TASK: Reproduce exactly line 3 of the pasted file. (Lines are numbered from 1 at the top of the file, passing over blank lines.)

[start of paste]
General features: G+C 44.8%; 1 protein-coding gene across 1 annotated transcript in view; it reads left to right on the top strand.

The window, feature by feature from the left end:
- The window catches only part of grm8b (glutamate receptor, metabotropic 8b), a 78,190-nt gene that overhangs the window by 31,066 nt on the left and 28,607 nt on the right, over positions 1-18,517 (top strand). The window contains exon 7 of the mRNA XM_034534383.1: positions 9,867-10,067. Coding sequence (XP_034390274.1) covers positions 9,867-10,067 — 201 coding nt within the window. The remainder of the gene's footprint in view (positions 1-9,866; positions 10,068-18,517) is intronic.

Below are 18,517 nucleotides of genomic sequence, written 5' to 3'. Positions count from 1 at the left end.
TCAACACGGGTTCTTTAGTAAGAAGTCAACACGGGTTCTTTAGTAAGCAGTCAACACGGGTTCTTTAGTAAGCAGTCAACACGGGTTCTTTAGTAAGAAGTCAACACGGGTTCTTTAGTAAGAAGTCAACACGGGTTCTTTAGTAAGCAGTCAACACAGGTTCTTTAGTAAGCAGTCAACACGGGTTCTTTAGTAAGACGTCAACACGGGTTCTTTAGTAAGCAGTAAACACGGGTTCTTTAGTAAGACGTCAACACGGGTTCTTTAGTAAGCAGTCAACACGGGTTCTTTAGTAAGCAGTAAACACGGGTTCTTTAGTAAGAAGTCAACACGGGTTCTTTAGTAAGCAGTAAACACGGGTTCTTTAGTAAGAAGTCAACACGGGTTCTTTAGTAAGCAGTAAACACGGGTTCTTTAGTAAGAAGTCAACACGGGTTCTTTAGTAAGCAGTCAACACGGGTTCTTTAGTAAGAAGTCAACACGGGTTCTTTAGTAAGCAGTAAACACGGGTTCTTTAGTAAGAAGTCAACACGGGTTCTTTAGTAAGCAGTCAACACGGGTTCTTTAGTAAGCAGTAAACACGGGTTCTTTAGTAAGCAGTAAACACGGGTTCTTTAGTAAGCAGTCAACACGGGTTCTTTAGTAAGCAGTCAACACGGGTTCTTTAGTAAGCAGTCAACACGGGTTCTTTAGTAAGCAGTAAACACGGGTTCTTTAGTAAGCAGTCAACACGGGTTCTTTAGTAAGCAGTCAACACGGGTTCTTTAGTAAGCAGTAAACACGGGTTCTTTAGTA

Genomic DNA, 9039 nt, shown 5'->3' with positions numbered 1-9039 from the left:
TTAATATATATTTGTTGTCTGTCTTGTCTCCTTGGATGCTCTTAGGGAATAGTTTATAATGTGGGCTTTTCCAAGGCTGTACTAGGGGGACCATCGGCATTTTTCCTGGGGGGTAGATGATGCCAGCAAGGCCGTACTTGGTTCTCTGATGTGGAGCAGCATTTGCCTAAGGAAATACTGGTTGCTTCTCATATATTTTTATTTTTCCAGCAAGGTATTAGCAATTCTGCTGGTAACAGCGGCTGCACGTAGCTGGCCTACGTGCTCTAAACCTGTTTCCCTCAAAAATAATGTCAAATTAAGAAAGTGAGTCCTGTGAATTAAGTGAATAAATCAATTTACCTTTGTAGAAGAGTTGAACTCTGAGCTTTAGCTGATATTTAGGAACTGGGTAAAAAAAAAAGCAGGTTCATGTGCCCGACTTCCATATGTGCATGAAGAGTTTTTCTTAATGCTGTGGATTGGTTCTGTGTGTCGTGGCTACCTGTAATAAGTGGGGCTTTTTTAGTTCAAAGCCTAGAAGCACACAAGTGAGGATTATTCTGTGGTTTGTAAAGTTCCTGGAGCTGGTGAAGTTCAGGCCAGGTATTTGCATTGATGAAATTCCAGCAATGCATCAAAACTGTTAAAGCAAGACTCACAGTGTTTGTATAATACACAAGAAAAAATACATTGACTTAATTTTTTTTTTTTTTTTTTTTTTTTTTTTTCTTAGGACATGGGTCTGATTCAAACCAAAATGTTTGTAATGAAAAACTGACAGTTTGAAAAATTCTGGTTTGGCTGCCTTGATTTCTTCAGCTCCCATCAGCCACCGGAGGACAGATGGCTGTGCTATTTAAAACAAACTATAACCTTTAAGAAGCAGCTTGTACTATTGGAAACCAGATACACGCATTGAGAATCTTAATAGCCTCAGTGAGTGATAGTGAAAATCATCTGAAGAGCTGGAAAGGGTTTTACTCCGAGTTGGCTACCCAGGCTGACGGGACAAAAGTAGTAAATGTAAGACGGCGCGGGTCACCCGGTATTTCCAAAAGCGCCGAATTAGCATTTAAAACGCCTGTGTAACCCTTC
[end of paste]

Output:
- The window catches only part of grm8b (glutamate receptor, metabotropic 8b), a 78,190-nt gene that overhangs the window by 31,066 nt on the left and 28,607 nt on the right, over positions 1-18,517 (top strand). The window contains exon 7 of the mRNA XM_034534383.1: positions 9,867-10,067. Coding sequence (XP_034390274.1) covers positions 9,867-10,067 — 201 coding nt within the window. The remainder of the gene's footprint in view (positions 1-9,866; positions 10,068-18,517) is intronic.